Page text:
I grew up in the 90’s, a time where the cartoon “The Jetsons,” promised us engineering which would provide our species sanctity over the pollution and destruction prior generations had done to the earth. The cartoon took place in 2062, we are 42 years away from the technology they promised, which is not out of the realm of possibility (other than the flying cars), but given recent projections in global warming, unless we change our habits of energy consumption and greenhouse gas emissions, we are in a lot of trouble. Long story short, we can no longer produce energy by way of fossil fuels if we want to live on this planet much longer. Fusion energy may be the answer.
So what is fusion? Essentially it is what powers our Sun. The process involves hydrogen atoms colliding and forming heavier atoms, in the form of helium, which are slightly less massive, thus the output of this change in mass (which is very small) is released in the form of energy. Typically, in order to achieve fusion, temperatures and density of the fourth state of matter (plasma) must be extremely high. This is naturally occuring in the core of stars because of the extreme density and temperatures brought on by gravity during their formation. Here on earth however we need to use Tokamak reactors. These reach temperatures of 15 million degrees celsius, which is much hotter than the surface of the sun. In order to contain the plasma a very strong electromagnetic field is generated. This process takes a lot of energy in order to be successful, thus it has been a struggle for fusion laboratories to produce more energy than what is put in.
The fusion lab at Princeton University, Princeton Plasma Physics Laboratory, has been involved in the experimentation of fusion energy since 1951. I was lucky enough to tour the facility this winter and was in awe of the process. However the Tokamak reactor used onsite, needs to constantly be shut down to cool and be repaired. Furthermore, the reactor is experimental only and is not equipped to harness energy produced during experiments. The International Thermonuclear Experimental Reactor in southern France on track for completion in 2025. The ITER is projected to produce 500 Mw of energy with a 50Mw input when it goes online fully. This will be the first viable fusion energy plant once it has been completed.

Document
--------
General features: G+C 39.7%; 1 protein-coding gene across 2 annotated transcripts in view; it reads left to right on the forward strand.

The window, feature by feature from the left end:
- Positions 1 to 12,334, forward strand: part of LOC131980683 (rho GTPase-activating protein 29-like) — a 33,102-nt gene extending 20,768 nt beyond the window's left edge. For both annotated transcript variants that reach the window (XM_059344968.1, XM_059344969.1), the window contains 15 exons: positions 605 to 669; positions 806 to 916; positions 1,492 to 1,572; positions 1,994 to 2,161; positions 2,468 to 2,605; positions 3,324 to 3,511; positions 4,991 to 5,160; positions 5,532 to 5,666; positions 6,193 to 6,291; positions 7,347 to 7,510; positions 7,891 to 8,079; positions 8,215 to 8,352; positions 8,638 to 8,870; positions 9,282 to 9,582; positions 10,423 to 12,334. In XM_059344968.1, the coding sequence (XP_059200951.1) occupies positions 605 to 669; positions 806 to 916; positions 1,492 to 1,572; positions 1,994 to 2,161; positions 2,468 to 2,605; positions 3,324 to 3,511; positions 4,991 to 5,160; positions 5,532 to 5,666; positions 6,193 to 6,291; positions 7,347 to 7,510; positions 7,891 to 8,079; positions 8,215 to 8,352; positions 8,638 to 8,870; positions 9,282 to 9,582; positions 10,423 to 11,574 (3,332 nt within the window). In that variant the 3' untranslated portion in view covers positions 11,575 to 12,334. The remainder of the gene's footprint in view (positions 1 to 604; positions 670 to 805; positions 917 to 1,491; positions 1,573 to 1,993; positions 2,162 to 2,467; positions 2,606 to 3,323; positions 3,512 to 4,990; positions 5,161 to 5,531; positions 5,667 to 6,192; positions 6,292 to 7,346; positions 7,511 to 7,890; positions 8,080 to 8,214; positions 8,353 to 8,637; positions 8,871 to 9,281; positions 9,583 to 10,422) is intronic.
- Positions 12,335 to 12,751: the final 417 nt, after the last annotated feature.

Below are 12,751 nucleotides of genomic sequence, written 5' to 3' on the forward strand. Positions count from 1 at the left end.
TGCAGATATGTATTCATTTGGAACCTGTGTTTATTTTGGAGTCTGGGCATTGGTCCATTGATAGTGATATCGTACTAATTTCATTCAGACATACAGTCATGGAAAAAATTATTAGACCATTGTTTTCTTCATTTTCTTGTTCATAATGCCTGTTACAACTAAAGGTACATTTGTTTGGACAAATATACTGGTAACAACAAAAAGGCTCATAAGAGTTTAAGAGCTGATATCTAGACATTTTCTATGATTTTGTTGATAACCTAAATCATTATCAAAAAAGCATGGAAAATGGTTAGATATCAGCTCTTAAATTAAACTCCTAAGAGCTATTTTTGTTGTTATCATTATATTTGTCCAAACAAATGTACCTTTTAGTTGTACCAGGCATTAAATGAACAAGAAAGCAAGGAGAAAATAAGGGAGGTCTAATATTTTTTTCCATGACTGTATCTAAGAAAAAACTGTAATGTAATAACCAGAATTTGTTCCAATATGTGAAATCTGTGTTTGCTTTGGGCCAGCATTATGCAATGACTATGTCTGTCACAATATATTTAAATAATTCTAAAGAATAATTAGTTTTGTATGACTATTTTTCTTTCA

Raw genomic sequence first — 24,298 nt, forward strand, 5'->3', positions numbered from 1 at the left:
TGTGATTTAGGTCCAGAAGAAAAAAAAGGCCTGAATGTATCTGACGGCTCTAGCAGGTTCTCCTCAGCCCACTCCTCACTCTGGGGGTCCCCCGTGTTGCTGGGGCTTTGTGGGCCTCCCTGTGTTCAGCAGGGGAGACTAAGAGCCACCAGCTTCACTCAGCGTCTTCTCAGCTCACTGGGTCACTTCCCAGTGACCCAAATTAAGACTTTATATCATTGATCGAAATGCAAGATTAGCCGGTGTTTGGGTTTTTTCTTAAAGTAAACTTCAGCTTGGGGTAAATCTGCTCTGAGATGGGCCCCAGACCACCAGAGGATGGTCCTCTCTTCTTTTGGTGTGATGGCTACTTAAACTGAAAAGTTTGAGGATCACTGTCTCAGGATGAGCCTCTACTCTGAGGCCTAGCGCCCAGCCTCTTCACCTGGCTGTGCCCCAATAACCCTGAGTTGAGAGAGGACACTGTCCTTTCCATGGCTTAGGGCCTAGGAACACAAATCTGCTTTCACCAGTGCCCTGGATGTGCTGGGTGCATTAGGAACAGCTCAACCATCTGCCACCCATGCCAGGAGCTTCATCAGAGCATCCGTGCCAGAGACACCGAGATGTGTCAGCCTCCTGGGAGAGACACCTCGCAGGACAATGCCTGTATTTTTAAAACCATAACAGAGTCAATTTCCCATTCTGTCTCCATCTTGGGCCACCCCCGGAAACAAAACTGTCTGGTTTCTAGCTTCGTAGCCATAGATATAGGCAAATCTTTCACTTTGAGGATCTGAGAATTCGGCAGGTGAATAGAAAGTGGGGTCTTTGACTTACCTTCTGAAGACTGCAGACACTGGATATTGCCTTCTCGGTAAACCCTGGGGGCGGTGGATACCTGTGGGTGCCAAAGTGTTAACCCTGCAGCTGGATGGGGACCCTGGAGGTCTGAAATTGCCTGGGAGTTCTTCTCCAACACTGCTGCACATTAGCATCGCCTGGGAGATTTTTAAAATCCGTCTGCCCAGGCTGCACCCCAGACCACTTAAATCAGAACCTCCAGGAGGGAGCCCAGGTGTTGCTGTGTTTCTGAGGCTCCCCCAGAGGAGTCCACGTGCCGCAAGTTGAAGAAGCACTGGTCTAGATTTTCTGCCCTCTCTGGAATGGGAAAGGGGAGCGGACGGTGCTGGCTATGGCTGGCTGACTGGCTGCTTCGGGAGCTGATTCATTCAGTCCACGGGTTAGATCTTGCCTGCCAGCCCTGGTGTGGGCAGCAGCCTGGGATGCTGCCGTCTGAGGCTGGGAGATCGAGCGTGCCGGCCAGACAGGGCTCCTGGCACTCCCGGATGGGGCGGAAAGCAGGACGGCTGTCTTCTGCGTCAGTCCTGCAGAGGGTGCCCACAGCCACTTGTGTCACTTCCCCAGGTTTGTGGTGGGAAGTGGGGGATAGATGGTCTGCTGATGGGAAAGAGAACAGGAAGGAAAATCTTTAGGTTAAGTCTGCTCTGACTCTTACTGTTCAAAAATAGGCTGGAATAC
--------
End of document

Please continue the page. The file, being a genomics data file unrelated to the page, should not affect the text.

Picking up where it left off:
There is a new technology being used which may result in a safer more efficient fusion energy source. A company, HB 11 Energy, which originated from research at The University of Southern Wales has recently been awarded patents from several countries, including the United States and China, for their recent developments in nuclear fusion technology. HB11 Energy has not only changed the process of initiating fusion reaction, they are also using Hydrogen and Boron 11, rather than the radioactive isotope Tritium which is used in other nuclear fusion. Rather than heating the plasma to extreme temperatures, they are reportedly using lasers in order to initiate fusion. A laser is used to generate a magnetic containment field and second laser is used to begin the fusion reaction. Rather than randomly waiting for atoms to collide, the laser attempts to more definitively begin the reaction by directing the hydrogen through the Boron 11.
HB11 Energy is still a long way off from producing energy for the world, however they are making advancements in new ways.
The fusion industry has been struggling with the same problems since its inception. Now that advancements in laser technology, which won a Nobel Prize in 2018, have given new methods to the process, we may see radical changes in the way fusion is achieved. A fresh take on the process may be exactly what the world needs in order to make fusion a reality as a viable energy source. I am eager to see what this team of researchers can accomplish.